A new study of the Institute for Marine and Antarctic Studies (IMAS) has found that Antarctic krill is resistant to increased ocean acidification because it absorbs more CO2 from the atmosphere due to anthropogenic carbon emissions.
Krill is one of the most abundant organisms on Earth and an important part of the ocean ecosystem of the Southern Ocean.
While previous research showed several life stages of Antarctic crutches might be susceptible to ocean acidification, a study published in the journal Nature Communications Biology found that adult crill was largely unaffected by the estimated level of ocean acidification in the next 100-300 years.
The study's lead author, IMAS PhD student Jess Ericson, imagined, said that long-term laboratory research was the first of its kind.
"Our study found that adult krill can survive, grow and mature when exposed to one year to the level of ocean acidification this century can expect," Ericson said.
"We are raising adult krill in a laboratory tank for 46 weeks in seawater at various pH levels, including at present, levels predicted in 100-300 years, and to extreme levels.
"We measured a number of physiological and biochemical variables to investigate how future ocean acidification can affect survival, size, fat storage, reproduction, metabolism and extracellular fluid in krill.
"Our results show that their physiological processes are largely unaffected by the pH level they are expected to face in the next century.
"The adult krill we monitor is able to actively maintain the acid-base balance of their body fluids when the pH level of seawater decreases, thereby increasing their resistance to ocean acidification."
Ms Ericson said the findings were important because krill was the main link in the Antarctic food chain.
"Smoke acidity caused by anthropogenic carbon dioxide emissions is predicted to occur most rapidly in high latitudes, such as in the Southern Ocean.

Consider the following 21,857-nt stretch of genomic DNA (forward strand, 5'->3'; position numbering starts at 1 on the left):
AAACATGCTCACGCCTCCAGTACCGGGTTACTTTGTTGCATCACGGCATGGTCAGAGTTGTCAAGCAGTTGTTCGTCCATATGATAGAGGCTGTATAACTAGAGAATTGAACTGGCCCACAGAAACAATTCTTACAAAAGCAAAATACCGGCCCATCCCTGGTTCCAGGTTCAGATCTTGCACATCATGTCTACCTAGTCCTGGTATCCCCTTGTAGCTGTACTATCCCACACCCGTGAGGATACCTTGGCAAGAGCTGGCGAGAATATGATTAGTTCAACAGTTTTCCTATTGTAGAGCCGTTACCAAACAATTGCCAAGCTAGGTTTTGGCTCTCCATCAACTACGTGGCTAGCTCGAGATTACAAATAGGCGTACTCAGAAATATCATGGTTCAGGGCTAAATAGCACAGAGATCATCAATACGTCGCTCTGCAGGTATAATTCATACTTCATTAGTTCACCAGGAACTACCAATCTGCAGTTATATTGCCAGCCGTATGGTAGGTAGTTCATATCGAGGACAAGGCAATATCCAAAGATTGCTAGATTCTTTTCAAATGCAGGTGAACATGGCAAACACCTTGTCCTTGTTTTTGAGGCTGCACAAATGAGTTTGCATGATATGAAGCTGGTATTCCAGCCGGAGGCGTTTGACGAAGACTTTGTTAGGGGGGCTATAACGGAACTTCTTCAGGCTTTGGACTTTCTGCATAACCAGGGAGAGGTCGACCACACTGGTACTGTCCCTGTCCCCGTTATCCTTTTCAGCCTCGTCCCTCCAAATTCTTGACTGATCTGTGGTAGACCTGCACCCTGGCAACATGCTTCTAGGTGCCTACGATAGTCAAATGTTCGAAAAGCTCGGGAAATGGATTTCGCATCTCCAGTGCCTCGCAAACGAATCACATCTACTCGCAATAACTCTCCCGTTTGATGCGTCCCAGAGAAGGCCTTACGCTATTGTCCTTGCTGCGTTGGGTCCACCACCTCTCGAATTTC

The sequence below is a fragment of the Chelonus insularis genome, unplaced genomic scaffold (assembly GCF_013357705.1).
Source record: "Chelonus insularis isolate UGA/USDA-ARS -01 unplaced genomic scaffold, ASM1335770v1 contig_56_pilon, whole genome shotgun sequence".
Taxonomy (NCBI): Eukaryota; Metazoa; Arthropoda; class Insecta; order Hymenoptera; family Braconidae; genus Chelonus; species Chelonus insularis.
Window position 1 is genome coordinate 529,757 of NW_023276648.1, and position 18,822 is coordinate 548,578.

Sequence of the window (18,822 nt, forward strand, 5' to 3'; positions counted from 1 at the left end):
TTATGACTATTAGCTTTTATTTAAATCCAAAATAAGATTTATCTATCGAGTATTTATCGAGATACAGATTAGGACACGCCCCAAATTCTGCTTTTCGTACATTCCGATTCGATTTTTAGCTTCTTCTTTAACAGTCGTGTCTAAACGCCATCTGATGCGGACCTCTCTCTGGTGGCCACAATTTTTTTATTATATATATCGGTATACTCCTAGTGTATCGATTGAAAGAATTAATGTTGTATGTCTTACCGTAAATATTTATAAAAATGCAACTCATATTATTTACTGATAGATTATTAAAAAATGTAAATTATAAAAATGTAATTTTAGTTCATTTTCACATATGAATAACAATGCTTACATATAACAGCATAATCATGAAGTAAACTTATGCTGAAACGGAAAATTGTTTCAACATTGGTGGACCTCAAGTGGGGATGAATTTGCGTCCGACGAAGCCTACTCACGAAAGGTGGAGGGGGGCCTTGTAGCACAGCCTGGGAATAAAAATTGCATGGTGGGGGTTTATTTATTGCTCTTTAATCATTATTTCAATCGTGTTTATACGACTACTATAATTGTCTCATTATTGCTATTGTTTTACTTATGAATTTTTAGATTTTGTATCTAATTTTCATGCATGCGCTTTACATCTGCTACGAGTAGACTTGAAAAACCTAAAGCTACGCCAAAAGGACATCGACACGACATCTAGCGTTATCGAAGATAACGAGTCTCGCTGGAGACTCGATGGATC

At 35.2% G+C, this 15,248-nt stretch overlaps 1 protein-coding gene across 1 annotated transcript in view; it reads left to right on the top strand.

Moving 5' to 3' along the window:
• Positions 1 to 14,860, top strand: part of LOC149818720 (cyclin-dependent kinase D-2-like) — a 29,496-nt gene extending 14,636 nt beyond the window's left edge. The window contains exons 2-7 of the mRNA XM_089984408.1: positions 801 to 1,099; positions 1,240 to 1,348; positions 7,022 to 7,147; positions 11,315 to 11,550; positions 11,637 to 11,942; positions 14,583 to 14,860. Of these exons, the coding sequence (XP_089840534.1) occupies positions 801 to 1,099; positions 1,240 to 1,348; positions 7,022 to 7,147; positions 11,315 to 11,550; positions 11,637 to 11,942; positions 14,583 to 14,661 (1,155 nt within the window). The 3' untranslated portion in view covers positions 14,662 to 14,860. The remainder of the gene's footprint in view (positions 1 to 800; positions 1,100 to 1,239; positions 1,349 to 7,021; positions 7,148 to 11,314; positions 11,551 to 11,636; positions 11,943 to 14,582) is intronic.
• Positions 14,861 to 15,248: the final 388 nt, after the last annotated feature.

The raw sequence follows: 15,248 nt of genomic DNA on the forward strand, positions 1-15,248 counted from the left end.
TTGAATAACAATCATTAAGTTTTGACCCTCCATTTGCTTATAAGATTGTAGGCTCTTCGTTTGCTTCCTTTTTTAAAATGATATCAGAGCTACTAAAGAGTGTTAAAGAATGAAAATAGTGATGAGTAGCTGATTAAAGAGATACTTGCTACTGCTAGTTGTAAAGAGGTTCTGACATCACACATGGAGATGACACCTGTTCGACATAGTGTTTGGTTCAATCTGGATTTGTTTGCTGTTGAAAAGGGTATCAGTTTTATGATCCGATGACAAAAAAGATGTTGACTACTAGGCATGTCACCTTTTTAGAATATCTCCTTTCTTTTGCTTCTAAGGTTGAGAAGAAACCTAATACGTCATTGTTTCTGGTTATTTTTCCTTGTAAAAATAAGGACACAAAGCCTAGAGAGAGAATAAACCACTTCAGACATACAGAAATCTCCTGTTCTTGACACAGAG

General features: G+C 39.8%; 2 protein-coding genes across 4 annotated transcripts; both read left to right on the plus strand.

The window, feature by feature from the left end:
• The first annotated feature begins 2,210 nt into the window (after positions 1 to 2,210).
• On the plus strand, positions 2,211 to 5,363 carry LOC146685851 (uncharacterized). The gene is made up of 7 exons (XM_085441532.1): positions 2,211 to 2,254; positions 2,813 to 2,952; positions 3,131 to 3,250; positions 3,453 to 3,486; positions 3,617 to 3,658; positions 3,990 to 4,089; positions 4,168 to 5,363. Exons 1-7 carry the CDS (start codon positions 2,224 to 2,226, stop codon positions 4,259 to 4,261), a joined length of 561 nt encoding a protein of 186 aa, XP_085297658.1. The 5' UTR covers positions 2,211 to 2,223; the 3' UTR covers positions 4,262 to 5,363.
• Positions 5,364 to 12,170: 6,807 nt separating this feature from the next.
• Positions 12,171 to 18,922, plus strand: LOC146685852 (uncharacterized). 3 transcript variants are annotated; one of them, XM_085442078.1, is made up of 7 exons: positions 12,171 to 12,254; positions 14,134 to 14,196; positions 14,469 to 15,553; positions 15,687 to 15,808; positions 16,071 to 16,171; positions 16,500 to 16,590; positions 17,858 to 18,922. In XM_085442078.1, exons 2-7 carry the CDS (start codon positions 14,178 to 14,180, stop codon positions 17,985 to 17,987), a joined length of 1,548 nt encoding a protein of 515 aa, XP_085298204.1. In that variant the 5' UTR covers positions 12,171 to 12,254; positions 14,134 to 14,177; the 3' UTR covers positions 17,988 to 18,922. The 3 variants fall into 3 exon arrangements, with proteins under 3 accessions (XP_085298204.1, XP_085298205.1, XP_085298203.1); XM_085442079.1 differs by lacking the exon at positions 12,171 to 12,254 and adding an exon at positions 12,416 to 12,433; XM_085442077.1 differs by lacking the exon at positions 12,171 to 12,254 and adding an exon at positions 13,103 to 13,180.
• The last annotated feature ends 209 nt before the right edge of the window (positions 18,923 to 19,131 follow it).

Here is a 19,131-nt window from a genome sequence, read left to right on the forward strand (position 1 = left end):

"Krill is the main prey item for marine mammals and seabirds, and any decrease in its abundance due to ocean acidification can produce significant changes in the Southern Ocean and Antarctic ecosystem.
"Increasing ocean acidity is known to have a negative effect on various marine invertebrates, causing a decrease in mineralization or dissolution of calcium carbonate shells, decreased or delayed growth, increased delayed mortality and reproduction or abnormalities in offspring, including Antarctic krill embryo development.
"Our findings that adult Antarctic crilla appear to be resilient to such conditions, therefore, are interesting and significant results.
"However, the changing persistence of krill in the oceans will also depend on how they respond to ocean acidification in synergy with other stressors, such as warming the ocean and decreasing sea ice," Ericson said.
The study also included researchers from ACE CRC, CSIRO Oceans & Atmosphere, the Australian Antarctic Division, and Aker Biomarine in Norway.
Image credit: Wendy Pyper.
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